David Leavitt The Two Hotel Francforts (Bloomsbury 2013) available at: LAW-McNaughton Collection (2nd Floor) PS3562.E2618T86 2013

With his first novel, The Lost Language of Cranes (1986), Leavitt claimed attention as a serious fiction writer, and the publication of his first collection of short stories, Family Dancing (1984), a finalist for the National Book Critics Circle Award, alerted readers that he was to be taken as a talented writer in the short form as well. Leavitt’s new novel establishes a brisk pace from page one, corresponding to the jittery atmosphere of the place and time in which it is set: the Portuguese capital of Lisbon, which, in the summer of 1940, is the only neutral port left in Europe. Refugees from the German takeover of most of the continent are gathered in Lisbon awaiting a chance to escape the war’s dangers. Leavitt focuses on two married couples as they pass the tense time until an American ship, the Manhattan, will arrive to carry them and other fortunate ticket-holders to the U.S. With one of the men narrating the novel’s events, recalling them from the distance of several years, we follow the couples as they wait for relief from the dangers closing in and, in the meantime, play their own game of intrigue, not on an international diplomatic level but on a personal and even more confounding level: the two wives having to deal with an affair that quickly ignites between their husbands. The result is a dramatic story that Leavitt weaves with compelling authority and empathy. (Starred Review from Booklist)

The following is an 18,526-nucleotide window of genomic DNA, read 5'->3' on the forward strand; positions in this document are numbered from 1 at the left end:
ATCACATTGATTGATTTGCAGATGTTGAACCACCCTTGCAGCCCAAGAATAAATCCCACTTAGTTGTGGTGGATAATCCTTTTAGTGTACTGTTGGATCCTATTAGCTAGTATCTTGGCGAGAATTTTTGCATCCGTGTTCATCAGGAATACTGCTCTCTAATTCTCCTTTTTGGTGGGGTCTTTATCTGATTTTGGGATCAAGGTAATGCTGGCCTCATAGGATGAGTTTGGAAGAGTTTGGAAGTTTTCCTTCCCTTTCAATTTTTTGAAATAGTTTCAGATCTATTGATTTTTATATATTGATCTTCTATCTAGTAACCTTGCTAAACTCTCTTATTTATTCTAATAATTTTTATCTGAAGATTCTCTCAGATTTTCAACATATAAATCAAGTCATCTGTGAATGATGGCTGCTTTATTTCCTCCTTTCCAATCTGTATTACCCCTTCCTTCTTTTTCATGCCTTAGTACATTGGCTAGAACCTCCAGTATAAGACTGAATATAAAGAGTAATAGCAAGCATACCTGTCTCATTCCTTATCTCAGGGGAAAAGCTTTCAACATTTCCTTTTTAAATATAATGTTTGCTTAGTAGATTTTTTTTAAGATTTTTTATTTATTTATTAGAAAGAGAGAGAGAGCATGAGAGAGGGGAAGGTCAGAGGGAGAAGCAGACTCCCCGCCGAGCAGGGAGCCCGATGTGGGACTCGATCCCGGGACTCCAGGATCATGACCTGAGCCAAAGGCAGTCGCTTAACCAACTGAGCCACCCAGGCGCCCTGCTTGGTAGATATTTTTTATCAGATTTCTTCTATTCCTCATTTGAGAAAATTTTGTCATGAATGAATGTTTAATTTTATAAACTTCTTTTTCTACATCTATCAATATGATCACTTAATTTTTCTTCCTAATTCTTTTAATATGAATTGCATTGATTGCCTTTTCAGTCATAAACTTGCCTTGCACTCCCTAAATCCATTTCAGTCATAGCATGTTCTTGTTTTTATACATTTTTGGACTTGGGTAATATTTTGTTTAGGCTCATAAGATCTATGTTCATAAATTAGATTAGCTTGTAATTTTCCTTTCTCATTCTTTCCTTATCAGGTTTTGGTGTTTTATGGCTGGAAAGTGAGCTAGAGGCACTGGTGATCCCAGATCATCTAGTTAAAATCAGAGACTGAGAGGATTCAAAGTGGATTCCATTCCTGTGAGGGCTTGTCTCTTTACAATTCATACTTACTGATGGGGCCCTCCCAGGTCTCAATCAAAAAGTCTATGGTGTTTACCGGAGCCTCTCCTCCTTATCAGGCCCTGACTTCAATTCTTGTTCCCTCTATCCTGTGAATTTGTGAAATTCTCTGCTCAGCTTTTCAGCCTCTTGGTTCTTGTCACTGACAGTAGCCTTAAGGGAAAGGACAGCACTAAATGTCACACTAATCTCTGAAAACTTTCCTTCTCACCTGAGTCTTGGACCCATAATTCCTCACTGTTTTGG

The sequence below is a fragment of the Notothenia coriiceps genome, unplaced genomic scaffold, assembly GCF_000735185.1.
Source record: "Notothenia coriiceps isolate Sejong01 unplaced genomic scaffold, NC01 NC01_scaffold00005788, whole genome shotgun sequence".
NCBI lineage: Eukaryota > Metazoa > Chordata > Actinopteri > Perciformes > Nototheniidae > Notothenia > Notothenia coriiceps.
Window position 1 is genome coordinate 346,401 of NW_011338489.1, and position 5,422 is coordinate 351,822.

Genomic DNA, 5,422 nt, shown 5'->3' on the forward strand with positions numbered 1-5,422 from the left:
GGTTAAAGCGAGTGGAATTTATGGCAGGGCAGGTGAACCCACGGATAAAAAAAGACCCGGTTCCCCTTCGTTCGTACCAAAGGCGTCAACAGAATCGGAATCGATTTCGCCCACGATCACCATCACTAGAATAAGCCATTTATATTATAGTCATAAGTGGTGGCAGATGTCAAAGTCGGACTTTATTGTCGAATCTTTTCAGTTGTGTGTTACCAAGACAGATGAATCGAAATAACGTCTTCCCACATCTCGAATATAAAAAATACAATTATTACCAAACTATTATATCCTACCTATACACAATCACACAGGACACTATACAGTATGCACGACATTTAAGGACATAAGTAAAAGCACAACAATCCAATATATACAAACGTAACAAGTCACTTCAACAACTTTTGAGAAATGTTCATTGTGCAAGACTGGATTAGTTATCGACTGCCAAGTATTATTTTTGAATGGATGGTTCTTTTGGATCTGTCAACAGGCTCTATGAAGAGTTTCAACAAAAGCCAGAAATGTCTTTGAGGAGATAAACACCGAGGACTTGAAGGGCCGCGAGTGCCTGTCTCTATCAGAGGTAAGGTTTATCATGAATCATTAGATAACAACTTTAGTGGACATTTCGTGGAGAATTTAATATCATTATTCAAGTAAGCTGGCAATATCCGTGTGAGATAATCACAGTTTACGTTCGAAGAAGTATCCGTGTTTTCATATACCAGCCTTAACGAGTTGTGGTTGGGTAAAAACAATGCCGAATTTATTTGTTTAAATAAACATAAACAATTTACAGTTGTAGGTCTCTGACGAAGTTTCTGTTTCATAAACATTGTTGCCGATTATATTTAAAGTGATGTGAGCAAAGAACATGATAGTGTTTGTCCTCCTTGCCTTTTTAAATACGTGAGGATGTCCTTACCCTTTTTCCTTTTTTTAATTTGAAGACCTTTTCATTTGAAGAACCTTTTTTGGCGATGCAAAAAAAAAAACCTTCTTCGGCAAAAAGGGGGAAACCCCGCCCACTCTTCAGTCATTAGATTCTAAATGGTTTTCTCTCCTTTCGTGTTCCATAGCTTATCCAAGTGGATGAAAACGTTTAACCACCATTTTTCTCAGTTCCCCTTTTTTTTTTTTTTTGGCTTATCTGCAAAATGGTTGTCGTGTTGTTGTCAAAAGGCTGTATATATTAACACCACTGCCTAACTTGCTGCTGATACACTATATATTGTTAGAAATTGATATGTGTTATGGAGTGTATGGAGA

Recommended Non-Fiction Reading from the Recreational Reading Collection:

The recreational reading (McNaughton) collection is located on the 2nd floor of the library under the staircase.

Rebecca Frankel War Dogs: Tales of Canine Heroism, History and Love (Palgrave Macmillan) LAW-McNaughton Collection (2nd Floor) UH100.F83 2014

Under the cover of night, deep in the desert of Afghanistan, a US Army handler led a Special Forces patrol with his military working dog. Without warning an insurgent popped up, his weapon raised. At the handler’s command, the dog charged their attacker. There was the flash of steel, the blur of fur, and the sound of a single shot; the handler watched his dog take a bullet. During the weeks it would take the dog to heal, the handler never left its side. The dog had saved his life. Loyal and courageous, dogs are truly man’s best friend on the battlefield. While the soldiers may not always feel comfortable calling the bond they form love, the emotions involved are strong and complicated.

In War Dogs, Rebecca Frankel offers a riveting mix of on-the-ground reporting, her own hands-on experiences in the military working dog world, and a look at the science of dogs’ special abilities—from their amazing noses and powerful jaws to their enormous sensitivity to the emotions of their human companions. The history of dogs in the US military is long and rich, from the spirit-lifting mascots of the Civil War to the dogs still leading patrols hunting for IEDs today. Frankel not only interviewed handlers who deployed with dogs in wars from Vietnam to Iraq, but top military commanders, K-9 program managers, combat-trained therapists who brought dogs into war zones as part of a preemptive measure to stave off PTSD, and veterinary technicians stationed in Bagram. She makes a passionate case for maintaining a robust war-dog force. In a post-9/11 world rife with terrorist threats, nothing is more effective than a bomb-sniffing dog and his handler. With a compelling cast of humans and animals, this moving book is a must read for all dog lovers—military and otherwise. (From book jacket)